And, Dailey has epitomized darn near every cliche' you can imagine when trying to aptly suggest what a successful player is. Off the field he studies, on the field, he learns. Off the field, he's humble and on the field, he's not overly vocal, but he exudes that kind of confidence fellow players need to see so that they can say without hesitation, "You lead, we'll follow.".
That's not what has impressed me the most though, because those are things that we had a sense of last year. No, what has impressed me isn't the things that haven't changed about Dailey, but those things that have and in my estimation, dramatically.
The QB you saw last year that was capable on the run, but restless in the pocket is all but a faded memory. Not your prototypical QB by any stretch of the imagination, Dailey still has improved dramatically every aspect of his game.
It's ironic that when you look at Joe's background in high school to the system he was coming into at the time, Dailey was actually considered the perfect transition for an offense trying to put more emphasis on the pass.
Then, the "West Coast" offense came in and Dailey initially seemed as out of his element with this as Jammal Lord was with last year's offense as they tried to diversify their attack.
The coaching has helped immensely, but Dailey's slow but steady progression has made what for all intents and purposes should be an almost painful transition into one somewhat less agonizing.
If that doesn't sound complimentary, you misunderstand the statement in that I would dare anyone to take a team entrenched in a power running-attack with emphasis on the option and turn it into something from the NFL. It's not going to be pretty no matter how good you are.
It's a process and one that Dailey has managed extremely well with an uncompromising work ethic, a dedication to leading while improving himself and all with the attitude that he's not doing any special. He's just doing his job.
He'll do that this year and while I don't envision Dailey to ever be that 60+ percent kind of passer, I don't think the staff will ever put him a position where he has to be in order for the team to win. Dailey has many gifts and we'll no doubt get to see all of them this year.
Barrett Ruud - The superlatives are almost worn out when you try to talk about the foundation this young man has set for what he's done in his career at Nebraska. No, Barrett won't be known as that player with the freakish speed, the impossibly fanatic intensity that borders on crazed or someone that has been called "stylish" in anyway.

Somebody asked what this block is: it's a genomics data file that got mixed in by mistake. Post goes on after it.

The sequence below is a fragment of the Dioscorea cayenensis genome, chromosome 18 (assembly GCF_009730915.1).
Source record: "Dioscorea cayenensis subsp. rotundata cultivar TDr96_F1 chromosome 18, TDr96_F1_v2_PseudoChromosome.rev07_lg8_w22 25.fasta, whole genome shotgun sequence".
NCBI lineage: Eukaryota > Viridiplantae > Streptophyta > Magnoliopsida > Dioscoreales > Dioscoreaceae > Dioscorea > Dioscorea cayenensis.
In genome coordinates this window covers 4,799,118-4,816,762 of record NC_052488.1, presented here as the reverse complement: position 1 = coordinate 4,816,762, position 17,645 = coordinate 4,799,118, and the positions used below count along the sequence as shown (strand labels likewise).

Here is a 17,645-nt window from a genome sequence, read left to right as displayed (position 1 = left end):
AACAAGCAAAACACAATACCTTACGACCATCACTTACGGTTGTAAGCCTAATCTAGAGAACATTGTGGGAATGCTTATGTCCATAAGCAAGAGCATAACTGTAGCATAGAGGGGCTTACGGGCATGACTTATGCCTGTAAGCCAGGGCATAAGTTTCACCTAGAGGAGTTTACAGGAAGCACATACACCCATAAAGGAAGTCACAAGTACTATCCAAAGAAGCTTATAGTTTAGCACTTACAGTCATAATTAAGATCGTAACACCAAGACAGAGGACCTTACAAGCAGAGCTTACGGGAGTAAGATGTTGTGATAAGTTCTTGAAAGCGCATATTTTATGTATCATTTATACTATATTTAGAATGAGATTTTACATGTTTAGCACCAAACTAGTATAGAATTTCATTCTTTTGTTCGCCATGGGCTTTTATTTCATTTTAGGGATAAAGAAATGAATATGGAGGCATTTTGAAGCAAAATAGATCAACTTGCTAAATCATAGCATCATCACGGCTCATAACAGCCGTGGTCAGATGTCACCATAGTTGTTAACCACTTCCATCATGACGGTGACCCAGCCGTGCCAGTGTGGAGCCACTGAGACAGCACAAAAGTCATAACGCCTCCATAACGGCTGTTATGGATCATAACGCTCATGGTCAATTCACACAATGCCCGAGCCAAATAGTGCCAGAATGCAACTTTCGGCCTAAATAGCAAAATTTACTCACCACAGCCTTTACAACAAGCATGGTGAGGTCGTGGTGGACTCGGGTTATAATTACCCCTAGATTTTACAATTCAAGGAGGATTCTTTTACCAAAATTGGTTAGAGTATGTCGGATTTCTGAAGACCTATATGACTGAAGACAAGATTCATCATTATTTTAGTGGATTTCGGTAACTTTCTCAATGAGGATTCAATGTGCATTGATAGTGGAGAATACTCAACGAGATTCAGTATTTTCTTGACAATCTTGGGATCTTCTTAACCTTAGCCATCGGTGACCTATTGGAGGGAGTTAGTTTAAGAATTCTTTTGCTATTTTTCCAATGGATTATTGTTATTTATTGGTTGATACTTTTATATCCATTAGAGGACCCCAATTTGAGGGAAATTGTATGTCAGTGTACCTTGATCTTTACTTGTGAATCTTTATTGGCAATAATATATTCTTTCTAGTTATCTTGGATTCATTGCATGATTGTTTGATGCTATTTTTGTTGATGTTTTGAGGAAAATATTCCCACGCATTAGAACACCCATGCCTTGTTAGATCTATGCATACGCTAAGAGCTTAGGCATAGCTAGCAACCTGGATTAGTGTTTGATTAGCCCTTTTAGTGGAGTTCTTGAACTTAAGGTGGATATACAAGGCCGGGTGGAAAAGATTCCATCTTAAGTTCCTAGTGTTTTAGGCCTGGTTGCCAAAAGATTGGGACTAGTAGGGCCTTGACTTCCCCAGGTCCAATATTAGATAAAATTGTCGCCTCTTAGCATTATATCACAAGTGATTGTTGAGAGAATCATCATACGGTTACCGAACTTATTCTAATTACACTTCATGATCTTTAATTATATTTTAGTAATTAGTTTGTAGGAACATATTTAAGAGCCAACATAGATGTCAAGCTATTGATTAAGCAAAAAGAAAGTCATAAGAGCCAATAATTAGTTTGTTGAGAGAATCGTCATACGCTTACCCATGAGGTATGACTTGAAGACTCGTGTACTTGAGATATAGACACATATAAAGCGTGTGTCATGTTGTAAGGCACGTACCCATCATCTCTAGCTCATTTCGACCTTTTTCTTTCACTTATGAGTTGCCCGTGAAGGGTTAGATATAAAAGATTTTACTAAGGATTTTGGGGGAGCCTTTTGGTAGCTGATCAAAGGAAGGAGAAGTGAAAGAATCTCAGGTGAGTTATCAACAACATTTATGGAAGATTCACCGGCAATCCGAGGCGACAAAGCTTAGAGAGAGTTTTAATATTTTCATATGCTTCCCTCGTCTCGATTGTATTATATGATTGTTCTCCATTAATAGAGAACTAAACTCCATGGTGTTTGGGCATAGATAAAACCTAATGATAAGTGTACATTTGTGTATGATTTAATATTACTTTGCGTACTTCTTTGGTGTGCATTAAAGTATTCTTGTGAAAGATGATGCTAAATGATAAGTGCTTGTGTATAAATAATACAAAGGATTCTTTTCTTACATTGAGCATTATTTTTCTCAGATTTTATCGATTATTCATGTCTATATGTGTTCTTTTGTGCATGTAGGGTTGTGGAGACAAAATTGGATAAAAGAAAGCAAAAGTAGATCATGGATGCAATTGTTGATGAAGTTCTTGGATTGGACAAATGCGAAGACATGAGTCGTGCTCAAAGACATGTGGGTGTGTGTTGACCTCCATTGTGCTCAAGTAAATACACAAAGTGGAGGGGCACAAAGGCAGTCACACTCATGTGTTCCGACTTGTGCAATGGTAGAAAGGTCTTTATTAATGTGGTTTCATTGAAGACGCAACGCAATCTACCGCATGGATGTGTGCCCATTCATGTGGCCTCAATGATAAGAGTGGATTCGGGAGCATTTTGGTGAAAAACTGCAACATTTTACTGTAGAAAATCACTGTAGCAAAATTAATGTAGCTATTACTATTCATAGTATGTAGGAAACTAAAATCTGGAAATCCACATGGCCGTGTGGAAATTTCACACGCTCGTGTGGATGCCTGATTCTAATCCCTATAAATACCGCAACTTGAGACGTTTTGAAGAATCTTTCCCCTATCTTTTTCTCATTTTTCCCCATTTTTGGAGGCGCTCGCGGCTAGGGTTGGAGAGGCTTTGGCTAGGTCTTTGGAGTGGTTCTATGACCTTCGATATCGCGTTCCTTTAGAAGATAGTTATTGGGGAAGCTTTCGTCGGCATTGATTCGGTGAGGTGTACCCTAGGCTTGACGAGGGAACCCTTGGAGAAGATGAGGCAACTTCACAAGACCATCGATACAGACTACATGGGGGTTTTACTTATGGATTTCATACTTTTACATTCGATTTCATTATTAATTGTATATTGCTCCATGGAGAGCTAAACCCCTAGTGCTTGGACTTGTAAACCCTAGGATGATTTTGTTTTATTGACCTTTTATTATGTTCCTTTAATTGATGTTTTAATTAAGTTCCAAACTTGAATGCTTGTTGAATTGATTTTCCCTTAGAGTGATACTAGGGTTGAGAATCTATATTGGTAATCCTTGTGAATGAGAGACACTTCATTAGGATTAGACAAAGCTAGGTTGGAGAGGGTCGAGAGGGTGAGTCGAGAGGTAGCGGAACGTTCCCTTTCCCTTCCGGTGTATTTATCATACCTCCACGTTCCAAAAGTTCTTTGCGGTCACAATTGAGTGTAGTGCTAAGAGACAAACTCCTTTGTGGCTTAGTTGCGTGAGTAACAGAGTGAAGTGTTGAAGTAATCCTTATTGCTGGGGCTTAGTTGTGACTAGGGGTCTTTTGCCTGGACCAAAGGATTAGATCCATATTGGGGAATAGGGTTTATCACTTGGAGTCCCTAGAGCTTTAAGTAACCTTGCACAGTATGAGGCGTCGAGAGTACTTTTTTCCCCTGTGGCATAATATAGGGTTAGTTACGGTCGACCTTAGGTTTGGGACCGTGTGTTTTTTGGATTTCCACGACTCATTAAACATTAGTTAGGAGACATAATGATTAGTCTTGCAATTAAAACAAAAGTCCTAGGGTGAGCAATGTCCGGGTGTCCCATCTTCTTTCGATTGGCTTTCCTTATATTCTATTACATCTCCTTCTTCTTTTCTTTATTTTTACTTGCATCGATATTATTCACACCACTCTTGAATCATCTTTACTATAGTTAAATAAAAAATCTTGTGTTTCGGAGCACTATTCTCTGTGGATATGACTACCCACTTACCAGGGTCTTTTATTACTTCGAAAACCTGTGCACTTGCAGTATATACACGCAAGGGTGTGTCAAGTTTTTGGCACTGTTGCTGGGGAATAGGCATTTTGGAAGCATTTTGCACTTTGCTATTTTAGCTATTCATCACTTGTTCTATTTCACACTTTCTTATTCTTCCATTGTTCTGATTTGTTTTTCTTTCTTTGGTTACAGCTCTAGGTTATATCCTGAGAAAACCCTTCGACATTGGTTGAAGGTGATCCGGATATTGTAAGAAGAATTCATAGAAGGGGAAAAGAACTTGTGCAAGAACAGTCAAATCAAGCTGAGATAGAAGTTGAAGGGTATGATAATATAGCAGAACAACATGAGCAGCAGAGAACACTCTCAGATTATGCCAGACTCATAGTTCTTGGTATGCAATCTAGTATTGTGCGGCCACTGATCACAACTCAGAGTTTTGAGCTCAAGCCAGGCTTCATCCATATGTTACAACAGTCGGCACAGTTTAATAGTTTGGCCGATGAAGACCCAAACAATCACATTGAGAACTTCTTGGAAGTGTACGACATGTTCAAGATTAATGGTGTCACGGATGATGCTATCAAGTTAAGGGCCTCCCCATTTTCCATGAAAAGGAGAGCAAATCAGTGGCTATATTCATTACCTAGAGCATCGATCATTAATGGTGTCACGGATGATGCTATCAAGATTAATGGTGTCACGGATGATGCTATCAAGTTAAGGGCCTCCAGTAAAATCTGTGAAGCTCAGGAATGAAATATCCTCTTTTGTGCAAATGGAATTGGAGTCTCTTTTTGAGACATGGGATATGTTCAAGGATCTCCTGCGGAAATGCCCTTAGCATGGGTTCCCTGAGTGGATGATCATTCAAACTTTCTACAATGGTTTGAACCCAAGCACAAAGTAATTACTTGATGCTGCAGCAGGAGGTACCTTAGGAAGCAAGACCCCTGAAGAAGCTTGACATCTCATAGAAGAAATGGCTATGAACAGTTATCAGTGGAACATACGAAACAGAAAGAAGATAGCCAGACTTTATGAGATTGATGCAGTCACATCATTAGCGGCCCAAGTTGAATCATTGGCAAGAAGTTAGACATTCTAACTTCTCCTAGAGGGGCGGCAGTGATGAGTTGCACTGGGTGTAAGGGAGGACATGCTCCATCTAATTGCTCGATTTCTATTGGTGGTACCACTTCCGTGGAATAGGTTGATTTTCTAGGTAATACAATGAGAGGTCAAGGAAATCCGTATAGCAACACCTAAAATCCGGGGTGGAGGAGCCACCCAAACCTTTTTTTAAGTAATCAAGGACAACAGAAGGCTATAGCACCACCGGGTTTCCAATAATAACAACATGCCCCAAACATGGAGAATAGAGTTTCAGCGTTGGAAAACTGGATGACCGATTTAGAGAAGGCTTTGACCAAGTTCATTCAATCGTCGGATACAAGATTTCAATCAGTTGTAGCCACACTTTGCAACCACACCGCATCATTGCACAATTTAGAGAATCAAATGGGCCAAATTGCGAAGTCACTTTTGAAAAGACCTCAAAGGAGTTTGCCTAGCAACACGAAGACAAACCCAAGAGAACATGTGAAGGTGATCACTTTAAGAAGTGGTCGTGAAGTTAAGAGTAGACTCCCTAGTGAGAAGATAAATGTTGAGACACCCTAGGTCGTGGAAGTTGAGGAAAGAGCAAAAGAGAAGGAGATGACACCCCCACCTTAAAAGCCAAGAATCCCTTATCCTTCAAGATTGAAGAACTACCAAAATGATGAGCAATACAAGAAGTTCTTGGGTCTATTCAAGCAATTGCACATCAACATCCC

He's a Ruud and from what we know of his father (Tom) to what Barrett himself has done at Nebraska and even what we've learned in a short time with Barrett's younger brother, Bo, to me, it means a few simple things. He'll work his butt off, he'll lead by example, yell if he has to and never gives up on a play. Plus, whether it's the bloodlines or the intelligence or both, a Ruud knows how to play the game.
And, I don't think it's ironic that such simplicity that results in the kind of results we have come to expect is so prominent with the Huskers.
I think it's appropriate that while everyone is talking about something new or something "modern", it's the "old school" attitude that makes one of Nebraska's best players what he is.
Expect that this year and not because he's older and more experienced, but simply because that's what he is. And that's why I haven't regaled you with what Barrett did over this training camp. It's what he does all the time.
Barrett Ruud is simply automatic.
Gary Pike - Who would have thunk it that a player who seemed to languish in anonymity might find himself a focus of attention? Such has been the career of Gary Pike as the guard turned center was always a name, but never one said in something other than passing.
With Richie Incognito battling a variety of injuries and ailments this year, Pike had his chance to break out of that shell and with his move to center, show just what he could do.
This is going to be somewhat of an unobjective analysis because again, I never saw Pike practice last year. I didn't see his demeanor day-to-day nor do I know of anything he did or didn't do.
Because of that, you have to assume that it wasn't that spectacular or he would have been in the position he is now much sooner, but history is history and what is important is what he's done thus far.